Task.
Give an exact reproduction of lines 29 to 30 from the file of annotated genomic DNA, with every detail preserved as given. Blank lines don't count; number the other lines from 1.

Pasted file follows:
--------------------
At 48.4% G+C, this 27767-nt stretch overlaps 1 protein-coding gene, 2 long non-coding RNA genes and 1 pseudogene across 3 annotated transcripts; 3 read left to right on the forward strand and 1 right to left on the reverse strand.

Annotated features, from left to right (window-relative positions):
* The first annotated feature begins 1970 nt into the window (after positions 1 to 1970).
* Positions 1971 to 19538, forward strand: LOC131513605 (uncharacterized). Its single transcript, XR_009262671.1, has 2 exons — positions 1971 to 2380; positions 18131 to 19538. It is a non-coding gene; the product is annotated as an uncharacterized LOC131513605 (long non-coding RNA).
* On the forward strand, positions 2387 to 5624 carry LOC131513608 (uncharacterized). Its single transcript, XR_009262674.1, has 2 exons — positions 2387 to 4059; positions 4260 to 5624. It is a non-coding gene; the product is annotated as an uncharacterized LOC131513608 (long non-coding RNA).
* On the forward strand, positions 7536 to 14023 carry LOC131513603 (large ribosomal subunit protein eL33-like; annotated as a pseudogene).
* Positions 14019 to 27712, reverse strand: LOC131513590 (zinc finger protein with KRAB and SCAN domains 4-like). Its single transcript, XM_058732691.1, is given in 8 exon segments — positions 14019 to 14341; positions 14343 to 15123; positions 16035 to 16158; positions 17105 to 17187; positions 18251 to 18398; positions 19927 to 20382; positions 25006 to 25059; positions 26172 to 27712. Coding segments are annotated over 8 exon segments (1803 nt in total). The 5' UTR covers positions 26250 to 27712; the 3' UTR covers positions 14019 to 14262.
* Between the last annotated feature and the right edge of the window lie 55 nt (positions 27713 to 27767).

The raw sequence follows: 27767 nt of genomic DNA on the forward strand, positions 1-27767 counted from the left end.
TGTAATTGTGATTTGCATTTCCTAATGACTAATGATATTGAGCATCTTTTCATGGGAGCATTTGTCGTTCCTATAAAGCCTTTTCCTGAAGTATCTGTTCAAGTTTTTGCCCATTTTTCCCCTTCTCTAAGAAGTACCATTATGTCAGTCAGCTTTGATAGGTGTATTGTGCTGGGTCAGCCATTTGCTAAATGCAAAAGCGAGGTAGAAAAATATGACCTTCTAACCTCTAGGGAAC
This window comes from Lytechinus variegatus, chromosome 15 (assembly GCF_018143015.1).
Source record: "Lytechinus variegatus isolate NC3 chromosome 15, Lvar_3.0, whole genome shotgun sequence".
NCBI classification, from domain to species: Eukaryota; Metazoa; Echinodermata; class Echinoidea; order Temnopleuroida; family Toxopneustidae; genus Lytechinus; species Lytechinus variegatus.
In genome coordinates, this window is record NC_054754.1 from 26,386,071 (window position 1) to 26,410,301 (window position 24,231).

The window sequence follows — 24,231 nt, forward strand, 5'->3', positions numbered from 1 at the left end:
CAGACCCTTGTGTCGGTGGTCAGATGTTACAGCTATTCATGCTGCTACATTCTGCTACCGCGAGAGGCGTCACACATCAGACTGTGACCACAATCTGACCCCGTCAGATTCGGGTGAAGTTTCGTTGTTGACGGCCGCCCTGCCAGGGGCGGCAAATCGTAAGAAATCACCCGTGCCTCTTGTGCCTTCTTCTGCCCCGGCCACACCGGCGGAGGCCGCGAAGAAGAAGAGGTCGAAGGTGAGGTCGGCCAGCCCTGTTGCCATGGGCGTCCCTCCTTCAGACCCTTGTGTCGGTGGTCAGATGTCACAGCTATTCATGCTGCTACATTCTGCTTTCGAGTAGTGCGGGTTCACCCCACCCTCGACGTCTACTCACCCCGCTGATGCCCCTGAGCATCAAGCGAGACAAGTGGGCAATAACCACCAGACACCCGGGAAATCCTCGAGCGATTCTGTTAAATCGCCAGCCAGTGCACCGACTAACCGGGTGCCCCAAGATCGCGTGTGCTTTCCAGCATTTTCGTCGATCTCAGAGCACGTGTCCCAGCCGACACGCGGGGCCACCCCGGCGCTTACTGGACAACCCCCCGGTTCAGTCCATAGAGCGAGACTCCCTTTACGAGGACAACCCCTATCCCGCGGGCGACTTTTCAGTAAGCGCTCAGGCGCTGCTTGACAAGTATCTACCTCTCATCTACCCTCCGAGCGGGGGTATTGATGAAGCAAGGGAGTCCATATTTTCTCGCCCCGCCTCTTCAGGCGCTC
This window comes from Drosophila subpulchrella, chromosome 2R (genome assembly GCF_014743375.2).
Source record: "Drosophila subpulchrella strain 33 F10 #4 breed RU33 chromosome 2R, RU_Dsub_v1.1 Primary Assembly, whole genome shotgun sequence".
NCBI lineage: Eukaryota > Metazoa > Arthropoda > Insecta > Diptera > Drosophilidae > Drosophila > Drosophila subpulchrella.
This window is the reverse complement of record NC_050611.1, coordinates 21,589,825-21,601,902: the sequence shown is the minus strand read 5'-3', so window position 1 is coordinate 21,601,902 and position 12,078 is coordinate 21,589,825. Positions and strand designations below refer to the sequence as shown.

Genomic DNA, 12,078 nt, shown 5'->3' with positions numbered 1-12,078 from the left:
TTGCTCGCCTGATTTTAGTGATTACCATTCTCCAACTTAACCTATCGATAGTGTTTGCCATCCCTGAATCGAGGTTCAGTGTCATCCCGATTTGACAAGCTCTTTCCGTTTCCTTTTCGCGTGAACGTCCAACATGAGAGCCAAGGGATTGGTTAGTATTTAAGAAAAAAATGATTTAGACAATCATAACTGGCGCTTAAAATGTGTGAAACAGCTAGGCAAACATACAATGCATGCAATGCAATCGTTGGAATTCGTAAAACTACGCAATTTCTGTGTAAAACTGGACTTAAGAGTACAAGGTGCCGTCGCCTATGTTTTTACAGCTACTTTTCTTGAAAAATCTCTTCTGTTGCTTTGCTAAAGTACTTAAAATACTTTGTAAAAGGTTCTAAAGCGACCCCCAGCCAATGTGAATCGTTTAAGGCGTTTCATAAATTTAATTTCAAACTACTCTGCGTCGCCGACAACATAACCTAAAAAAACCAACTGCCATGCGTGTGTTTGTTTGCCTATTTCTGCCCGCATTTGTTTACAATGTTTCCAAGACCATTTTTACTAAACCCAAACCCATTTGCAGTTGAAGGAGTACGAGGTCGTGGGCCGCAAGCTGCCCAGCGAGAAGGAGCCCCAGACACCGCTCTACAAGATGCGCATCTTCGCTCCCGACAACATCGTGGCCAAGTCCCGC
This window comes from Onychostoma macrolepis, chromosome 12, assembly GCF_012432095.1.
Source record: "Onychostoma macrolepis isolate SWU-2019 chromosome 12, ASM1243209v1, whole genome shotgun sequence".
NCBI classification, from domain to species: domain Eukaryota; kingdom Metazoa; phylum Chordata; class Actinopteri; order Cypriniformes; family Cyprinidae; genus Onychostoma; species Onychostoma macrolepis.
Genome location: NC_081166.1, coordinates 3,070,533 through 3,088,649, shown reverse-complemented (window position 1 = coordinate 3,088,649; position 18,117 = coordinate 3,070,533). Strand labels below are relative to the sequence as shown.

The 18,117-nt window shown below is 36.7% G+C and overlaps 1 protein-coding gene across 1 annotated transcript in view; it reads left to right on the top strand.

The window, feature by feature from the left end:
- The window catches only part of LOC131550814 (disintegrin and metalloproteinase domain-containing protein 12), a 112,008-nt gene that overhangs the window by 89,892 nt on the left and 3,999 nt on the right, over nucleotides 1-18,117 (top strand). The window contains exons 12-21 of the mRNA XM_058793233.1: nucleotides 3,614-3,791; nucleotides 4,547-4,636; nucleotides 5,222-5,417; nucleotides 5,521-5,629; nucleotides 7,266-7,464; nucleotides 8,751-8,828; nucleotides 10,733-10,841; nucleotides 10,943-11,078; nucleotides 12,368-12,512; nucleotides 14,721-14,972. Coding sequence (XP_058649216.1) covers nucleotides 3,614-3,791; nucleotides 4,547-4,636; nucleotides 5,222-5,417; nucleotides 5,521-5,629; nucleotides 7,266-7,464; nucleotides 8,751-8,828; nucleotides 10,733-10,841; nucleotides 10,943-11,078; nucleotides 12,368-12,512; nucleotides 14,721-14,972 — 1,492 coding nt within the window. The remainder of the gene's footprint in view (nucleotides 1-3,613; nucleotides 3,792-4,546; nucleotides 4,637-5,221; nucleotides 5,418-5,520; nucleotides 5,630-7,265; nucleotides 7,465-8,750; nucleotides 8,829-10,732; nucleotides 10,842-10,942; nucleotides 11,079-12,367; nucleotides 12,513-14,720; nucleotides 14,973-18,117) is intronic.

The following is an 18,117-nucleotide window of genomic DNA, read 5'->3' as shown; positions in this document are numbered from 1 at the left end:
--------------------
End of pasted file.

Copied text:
- The window catches only part of LOC131550814 (disintegrin and metalloproteinase domain-containing protein 12), a 112,008-nt gene that overhangs the window by 89,892 nt on the left and 3,999 nt on the right, over nucleotides 1-18,117 (top strand). The window contains exons 12-21 of the mRNA XM_058793233.1: nucleotides 3,614-3,791; nucleotides 4,547-4,636; nucleotides 5,222-5,417; nucleotides 5,521-5,629; nucleotides 7,266-7,464; nucleotides 8,751-8,828; nucleotides 10,733-10,841; nucleotides 10,943-11,078; nucleotides 12,368-12,512; nucleotides 14,721-14,972. Coding sequence (XP_058649216.1) covers nucleotides 3,614-3,791; nucleotides 4,547-4,636; nucleotides 5,222-5,417; nucleotides 5,521-5,629; nucleotides 7,266-7,464; nucleotides 8,751-8,828; nucleotides 10,733-10,841; nucleotides 10,943-11,078; nucleotides 12,368-12,512; nucleotides 14,721-14,972 — 1,492 coding nt within the window. The remainder of the gene's footprint in view (nucleotides 1-3,613; nucleotides 3,792-4,546; nucleotides 4,637-5,221; nucleotides 5,418-5,520; nucleotides 5,630-7,265; nucleotides 7,465-8,750; nucleotides 8,829-10,732; nucleotides 10,842-10,942; nucleotides 11,079-12,367; nucleotides 12,513-14,720; nucleotides 14,973-18,117) is intronic.

The following is an 18,117-nucleotide window of genomic DNA, read 5'->3' as shown; positions in this document are numbered from 1 at the left end: